Let’s take an example to understand it in more detail.

The example given below shows how AutoResetEvent (AutoEvent) signals by calling Set() method on it and after receiving the signals only one thread (Thread_2) among the three is released and rest two are still waiting on AutoResetEvent. 

  1. class AutoResetEventClass  
  2.     {  
  3.         private static AutoResetEvent AutoEvent = new AutoResetEvent(false);  
  4.   
  5.         static void Main()  
  6.         {  
  7.   
  8.             for (int i = 0; i <= 2; i++)  
  9.             {  
  10.                 Thread t = new Thread(ThreadProc);  
  11.                 t.Name = "Thread_" + i;  
  12.                 t.Start();  
  13.             }  
  14.   
  15.             Thread.Sleep(500);  
  16.             Console.WriteLine("Press Enter to signal the waiting threads");  
  17.             Console.ReadLine();  
  18.   
  19.             AutoEvent.Set();  
  20.   
  21.             Thread.Sleep(500);  
  22.             Console.ReadLine();  
  23.         }  
  24.   
  25.   
  26.         private static void ThreadProc()  
  27.         {  
  28.             string name = Thread.CurrentThread.Name;  
  29.   
  30.             Console.WriteLine(name + " starts and calls WaitOne()");  
  31.   
  32.             AutoEvent.WaitOne();  
  33.   
  34.             Console.WriteLine(name + " Realeased.");  
  35.             Thread.Sleep(500);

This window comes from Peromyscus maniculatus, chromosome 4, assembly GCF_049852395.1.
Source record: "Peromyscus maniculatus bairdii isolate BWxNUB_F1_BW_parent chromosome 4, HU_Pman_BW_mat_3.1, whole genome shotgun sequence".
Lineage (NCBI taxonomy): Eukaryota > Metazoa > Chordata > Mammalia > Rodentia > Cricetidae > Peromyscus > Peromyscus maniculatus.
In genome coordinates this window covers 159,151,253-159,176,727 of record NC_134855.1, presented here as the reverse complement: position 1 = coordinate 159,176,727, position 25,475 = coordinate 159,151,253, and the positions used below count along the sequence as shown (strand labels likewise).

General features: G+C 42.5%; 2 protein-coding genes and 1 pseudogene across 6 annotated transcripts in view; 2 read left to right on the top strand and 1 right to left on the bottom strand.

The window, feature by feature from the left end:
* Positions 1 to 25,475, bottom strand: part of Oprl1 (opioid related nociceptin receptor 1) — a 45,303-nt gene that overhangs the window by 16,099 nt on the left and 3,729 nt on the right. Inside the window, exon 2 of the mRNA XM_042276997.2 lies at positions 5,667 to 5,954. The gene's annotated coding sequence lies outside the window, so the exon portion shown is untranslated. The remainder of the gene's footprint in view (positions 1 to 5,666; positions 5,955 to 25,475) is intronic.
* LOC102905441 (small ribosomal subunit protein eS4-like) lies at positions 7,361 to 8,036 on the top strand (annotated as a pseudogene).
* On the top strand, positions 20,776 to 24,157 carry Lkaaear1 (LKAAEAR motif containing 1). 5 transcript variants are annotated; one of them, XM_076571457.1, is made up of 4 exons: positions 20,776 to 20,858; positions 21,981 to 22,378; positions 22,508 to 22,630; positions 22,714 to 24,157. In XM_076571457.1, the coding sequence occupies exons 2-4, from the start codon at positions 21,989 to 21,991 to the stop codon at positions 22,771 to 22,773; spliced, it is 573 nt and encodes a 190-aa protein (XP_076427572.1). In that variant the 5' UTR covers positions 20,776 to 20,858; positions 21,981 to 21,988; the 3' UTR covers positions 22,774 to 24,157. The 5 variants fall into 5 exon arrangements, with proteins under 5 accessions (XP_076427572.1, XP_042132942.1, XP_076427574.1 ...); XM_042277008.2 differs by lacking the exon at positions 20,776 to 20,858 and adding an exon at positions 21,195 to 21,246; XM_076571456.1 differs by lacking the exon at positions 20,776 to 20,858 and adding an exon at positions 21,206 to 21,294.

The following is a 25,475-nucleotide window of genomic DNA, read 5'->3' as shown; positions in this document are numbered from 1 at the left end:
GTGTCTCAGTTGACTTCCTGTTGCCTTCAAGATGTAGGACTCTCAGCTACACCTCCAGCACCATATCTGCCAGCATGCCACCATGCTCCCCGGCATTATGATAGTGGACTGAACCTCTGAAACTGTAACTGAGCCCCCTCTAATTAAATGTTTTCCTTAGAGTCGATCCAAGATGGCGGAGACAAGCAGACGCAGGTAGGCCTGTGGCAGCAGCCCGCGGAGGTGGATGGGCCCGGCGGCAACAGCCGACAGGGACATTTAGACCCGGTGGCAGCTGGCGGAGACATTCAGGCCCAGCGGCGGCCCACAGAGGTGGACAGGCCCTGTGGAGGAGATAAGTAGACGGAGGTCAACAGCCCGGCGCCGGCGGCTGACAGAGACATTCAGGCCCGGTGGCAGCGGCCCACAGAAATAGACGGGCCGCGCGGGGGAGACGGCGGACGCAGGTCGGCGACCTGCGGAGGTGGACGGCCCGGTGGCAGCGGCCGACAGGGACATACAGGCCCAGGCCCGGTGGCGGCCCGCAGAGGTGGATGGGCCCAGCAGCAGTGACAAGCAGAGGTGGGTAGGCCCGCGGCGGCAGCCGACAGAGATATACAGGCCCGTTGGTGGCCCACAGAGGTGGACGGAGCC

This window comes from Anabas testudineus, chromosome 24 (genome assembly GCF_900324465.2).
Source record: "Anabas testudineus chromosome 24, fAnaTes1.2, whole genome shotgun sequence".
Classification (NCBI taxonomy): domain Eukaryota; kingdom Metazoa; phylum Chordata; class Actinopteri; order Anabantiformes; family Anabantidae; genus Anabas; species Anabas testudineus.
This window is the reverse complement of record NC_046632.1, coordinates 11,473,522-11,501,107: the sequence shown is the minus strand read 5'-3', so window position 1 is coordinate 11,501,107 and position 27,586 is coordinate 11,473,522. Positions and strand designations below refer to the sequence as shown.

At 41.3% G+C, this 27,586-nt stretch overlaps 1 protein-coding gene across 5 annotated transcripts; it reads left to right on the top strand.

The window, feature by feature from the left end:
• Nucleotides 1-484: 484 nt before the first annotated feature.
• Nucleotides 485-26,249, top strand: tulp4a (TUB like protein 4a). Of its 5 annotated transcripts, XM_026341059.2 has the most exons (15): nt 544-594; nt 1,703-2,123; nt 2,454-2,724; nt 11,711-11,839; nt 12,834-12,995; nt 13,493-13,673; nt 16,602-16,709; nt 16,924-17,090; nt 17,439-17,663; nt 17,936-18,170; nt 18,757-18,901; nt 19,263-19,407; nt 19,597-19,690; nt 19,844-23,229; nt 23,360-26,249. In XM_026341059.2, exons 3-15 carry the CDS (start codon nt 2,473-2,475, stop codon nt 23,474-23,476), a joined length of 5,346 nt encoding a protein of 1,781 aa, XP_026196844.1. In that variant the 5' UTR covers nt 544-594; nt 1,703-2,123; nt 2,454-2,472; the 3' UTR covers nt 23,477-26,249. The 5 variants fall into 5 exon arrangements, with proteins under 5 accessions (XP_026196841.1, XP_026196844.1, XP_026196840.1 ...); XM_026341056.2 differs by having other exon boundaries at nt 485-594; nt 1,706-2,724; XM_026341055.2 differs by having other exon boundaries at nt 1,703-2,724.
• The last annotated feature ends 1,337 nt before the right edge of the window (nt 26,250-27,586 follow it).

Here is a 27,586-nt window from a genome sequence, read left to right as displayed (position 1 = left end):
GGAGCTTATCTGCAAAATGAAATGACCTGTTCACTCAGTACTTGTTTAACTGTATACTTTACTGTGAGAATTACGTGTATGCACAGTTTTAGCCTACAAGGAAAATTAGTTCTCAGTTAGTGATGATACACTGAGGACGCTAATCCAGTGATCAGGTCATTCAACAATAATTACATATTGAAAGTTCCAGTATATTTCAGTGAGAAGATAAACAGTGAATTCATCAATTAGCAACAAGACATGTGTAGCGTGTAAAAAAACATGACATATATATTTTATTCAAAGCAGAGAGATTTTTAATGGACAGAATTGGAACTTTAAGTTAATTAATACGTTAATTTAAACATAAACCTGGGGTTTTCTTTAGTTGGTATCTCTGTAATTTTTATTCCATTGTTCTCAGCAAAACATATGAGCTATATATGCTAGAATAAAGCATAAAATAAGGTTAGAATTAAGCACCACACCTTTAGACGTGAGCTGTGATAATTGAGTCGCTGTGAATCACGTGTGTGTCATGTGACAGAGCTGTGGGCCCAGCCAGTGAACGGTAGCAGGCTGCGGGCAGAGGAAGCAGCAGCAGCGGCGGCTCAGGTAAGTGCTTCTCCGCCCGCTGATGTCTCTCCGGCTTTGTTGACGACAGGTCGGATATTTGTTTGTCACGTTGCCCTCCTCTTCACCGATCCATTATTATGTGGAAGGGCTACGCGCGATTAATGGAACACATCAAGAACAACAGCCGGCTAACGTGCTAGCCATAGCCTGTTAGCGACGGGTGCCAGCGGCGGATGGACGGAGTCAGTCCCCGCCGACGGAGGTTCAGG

36.         }  
  37.   
  38.   
  39.     }   

Output

OUTPUT

Only Thread_2 is released.

ManualResetEvent: Event Wait Handles that resets manually

It notifies the thread through the signals and releases to all the waiting threads. In addition to this, WaitHandle remains in non-signaled state until it is manually reset. The threads are blocked by calling WaitOne() method. Now, the threads are notified or signaled by calling Set() method. As the Set() method is called, it releases all the waiting threads and then a Reset() method is called manually to reset WaitHandle.This returns it to non-signaled state.

Similar to AutoResetEvent, ManualResetEvent is created by two ways, which are given below.

  • Via Its own Constructor

    1. static EventWaitHandle _waitHandle = new ManualResetEvent(false);   

    Passing true as a parameter is equivalent to calling Set() method immediately.

  • Via EventWaitHandle’s Constructor
    1. static EventWaitHandle _waitHandle = new EventWaitHandle(false,EventResetMode.ManualReset);  

Let’s take the same example, but this time; we are going to create ManualResetEvent instead of AutoResetEvent to understand the clear difference between them.

  1. class ManualResetEventClass  
  2.     {  
  3.         private static ManualResetEvent ManualEvent = new ManualResetEvent(false);  
  4.   
  5.         static void Main()  
  6.         {  
  7.   
  8.             for (int i = 0; i <= 2; i++)  
  9.             {  
  10.                 Thread t = new Thread(ThreadProc);  
  11.                 t.Name = "Thread_" + i;  
  12.                 t.Start();  
  13.             }  
  14.   
  15.             Thread.Sleep(500);  
  16.             Console.WriteLine("Press Enter to signal the waiting threads");